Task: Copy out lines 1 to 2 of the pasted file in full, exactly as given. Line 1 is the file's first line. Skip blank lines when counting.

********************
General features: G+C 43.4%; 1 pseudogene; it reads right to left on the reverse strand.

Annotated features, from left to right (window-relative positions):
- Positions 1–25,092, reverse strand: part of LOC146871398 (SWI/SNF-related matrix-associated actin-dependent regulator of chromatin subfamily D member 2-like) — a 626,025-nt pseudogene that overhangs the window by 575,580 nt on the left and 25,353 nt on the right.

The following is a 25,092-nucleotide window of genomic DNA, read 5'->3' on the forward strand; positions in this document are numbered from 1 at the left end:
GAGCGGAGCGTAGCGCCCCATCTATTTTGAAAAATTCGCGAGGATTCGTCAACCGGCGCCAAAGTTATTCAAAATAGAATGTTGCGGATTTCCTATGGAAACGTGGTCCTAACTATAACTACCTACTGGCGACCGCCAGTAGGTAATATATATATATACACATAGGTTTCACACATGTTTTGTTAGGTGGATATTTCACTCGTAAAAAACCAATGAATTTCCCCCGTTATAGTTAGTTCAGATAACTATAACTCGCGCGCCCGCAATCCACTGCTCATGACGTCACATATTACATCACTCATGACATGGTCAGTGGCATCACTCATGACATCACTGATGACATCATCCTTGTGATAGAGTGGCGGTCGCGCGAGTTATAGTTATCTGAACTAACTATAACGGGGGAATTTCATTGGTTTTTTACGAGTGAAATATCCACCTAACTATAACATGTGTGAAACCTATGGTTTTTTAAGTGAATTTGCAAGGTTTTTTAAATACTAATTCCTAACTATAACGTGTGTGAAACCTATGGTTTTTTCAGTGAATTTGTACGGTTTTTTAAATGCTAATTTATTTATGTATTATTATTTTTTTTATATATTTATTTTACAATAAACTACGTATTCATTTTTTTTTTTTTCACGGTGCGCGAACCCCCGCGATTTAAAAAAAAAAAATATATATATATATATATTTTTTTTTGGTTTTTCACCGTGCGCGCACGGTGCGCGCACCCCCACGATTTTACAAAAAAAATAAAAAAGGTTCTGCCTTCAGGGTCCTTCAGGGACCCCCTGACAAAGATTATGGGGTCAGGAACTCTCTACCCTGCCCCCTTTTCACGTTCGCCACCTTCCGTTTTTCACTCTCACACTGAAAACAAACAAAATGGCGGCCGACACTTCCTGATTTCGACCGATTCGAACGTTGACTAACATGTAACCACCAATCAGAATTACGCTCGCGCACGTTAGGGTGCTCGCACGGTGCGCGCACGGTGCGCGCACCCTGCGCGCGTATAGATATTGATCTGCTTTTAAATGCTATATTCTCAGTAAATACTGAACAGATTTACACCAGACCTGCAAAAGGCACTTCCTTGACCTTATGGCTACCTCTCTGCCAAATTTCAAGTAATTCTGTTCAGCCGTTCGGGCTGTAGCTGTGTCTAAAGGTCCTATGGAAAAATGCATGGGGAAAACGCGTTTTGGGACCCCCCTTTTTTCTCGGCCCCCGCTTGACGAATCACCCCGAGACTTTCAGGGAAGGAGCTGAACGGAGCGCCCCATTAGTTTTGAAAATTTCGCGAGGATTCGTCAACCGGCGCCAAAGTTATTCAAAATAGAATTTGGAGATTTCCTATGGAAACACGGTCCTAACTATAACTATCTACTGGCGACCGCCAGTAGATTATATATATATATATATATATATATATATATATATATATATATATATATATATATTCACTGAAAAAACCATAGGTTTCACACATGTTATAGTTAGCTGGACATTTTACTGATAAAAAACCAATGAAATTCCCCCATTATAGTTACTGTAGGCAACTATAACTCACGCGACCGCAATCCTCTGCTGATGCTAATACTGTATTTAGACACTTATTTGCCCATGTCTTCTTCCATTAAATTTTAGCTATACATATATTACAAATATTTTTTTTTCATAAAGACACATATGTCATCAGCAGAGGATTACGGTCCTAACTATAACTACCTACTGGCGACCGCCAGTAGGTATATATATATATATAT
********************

General features: G+C 43.4%; 1 pseudogene; it reads right to left on the reverse strand.

Annotated features, from left to right (window-relative positions):